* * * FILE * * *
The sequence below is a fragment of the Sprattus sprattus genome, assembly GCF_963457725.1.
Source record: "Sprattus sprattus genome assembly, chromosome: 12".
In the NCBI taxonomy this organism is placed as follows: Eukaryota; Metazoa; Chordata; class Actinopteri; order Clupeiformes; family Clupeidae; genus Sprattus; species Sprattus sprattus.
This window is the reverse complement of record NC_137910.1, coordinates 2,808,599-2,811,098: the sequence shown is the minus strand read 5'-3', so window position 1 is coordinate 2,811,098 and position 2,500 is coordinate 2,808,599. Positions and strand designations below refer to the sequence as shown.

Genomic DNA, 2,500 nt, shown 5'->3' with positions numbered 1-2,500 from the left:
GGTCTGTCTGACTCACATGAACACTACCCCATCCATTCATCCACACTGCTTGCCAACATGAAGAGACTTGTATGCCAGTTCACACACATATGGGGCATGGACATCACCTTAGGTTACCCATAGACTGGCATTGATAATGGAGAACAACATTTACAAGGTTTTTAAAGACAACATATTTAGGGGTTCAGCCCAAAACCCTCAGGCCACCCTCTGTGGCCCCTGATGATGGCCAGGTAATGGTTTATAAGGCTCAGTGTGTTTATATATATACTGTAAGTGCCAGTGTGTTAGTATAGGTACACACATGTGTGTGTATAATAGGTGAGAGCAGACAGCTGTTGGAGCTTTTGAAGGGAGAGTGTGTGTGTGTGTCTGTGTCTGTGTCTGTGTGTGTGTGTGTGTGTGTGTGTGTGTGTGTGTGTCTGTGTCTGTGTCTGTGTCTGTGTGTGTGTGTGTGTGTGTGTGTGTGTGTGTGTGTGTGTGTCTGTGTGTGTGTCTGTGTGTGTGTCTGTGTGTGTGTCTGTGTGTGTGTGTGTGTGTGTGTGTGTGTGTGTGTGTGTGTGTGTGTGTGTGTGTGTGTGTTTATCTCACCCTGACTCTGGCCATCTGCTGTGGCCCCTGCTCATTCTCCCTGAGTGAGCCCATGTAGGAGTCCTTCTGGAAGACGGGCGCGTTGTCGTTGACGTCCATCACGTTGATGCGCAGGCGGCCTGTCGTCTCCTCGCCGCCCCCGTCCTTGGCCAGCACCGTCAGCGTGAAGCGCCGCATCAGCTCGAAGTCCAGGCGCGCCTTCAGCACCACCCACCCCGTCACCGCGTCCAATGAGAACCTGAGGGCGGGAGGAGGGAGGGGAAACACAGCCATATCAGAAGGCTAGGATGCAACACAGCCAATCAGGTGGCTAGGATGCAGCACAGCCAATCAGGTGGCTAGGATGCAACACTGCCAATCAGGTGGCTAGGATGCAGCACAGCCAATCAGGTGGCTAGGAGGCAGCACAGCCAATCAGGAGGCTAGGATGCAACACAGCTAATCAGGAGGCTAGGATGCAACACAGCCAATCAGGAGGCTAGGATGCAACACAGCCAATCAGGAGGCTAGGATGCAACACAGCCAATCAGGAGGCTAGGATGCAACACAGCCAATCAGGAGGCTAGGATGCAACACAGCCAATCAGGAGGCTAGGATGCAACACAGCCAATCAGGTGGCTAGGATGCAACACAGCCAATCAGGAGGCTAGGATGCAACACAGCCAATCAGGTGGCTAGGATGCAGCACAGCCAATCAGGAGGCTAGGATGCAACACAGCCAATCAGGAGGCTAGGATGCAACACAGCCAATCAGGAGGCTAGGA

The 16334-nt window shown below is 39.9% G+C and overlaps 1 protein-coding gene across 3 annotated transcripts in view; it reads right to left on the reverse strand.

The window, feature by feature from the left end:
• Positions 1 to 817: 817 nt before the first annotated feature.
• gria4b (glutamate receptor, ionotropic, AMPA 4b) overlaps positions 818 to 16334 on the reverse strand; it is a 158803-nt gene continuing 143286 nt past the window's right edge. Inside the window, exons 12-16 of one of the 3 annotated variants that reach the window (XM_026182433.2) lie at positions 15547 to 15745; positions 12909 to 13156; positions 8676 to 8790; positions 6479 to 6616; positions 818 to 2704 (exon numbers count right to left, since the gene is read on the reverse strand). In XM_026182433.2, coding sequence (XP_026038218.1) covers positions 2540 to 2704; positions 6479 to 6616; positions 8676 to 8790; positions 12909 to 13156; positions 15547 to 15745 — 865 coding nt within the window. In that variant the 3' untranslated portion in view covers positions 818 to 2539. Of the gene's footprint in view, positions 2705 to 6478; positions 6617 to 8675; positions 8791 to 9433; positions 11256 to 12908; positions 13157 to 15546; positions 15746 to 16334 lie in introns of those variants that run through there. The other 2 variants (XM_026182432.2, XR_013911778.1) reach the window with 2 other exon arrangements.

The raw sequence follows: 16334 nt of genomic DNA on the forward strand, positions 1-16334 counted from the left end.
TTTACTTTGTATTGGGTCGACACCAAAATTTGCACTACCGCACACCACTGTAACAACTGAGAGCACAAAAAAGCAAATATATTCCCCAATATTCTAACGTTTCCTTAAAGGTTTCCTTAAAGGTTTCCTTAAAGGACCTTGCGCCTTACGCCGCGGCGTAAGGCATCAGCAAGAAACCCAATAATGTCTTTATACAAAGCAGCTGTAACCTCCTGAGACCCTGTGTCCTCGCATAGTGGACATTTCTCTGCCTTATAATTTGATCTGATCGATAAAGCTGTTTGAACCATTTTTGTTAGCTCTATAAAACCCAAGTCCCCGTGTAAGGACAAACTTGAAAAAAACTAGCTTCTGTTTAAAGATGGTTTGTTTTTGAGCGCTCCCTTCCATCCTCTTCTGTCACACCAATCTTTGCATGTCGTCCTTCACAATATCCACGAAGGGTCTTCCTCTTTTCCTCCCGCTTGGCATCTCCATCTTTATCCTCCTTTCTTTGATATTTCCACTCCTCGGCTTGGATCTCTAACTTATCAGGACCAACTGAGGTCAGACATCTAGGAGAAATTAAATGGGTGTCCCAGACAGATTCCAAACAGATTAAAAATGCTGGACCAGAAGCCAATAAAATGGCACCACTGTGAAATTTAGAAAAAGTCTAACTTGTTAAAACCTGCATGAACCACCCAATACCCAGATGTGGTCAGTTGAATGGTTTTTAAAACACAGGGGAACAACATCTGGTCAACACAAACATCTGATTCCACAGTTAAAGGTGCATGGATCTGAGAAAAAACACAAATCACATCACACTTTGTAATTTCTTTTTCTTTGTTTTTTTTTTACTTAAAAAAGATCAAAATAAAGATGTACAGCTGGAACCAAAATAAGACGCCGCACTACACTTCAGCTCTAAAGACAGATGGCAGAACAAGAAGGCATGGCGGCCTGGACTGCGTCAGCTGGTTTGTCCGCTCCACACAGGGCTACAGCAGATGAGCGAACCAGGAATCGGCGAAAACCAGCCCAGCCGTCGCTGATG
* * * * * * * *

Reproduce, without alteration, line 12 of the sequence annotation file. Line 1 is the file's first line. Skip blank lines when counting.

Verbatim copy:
TTTACTTTGTATTGGGTCGACACCAAAATTTGCACTACCGCACACCACTGTAACAACTGAGAGCACAAAAAAGCAAATATATTCCCCAATATTCTAACGTTTCCTTAAAGGTTTCCTTAAAGGTTTCCTTAAAGGACCTTGCGCCTTACGCCGCGGCGTAAGGCATCAGCAAGAAACCCAATAATGTCTTTATACAAAGCAGCTGTAACCTCCTGAGACCCTGTGTCCTCGCATAGTGGACATTTCTCTGCCTTATAATTTGATCTGATCGATAAAGCTGTTTGAACCATTTTTGTTAGCTCTATAAAACCCAAGTCCCCGTGTAAGGACAAACTTGAAAAAAACTAGCTTCTGTTTAAAGATGGTTTGTTTTTGAGCGCTCCCTTCCATCCTCTTCTGTCACACCAATCTTTGCATGTCGTCCTTCACAATATCCACGAAGGGTCTTCCTCTTTTCCTCCCGCTTGGCATCTCCATCTTTATCCTCCTTTCTTTGATATTTCCACTCCTCGGCTTGGATCTCTAACTTATCAGGACCAACTGAGGTCAGACATCTAGGAGAAATTAAATGGGTGTCCCAGACAGATTCCAAACAGATTAAAAATGCTGGACCAGAAGCCAATAAAATGGCACCACTGTGAAATTTAGAAAAAGTCTAACTTGTTAAAACCTGCATGAACCACCCAATACCCAGATGTGGTCAGTTGAATGGTTTTTAAAACACAGGGGAACAACATCTGGTCAACACAAACATCTGATTCCACAGTTAAAGGTGCATGGATCTGAGAAAAAACACAAATCACATCACACTTTGTAATTTCTTTTTCTTTGTTTTTTTTTTACTTAAAAAAGATCAAAATAAAGATGTACAGCTGGAACCAAAATAAGACGCCGCACTACACTTCAGCTCTAAAGACAGATGGCAGAACAAGAAGGCATGGCGGCCTGGACTGCGTCAGCTGGTTTGTCCGCTCCACACAGGGCTACAGCAGATGAGCGAACCAGGAATCGGCGAAAACCAGCCCAGCCGTCGCTGATG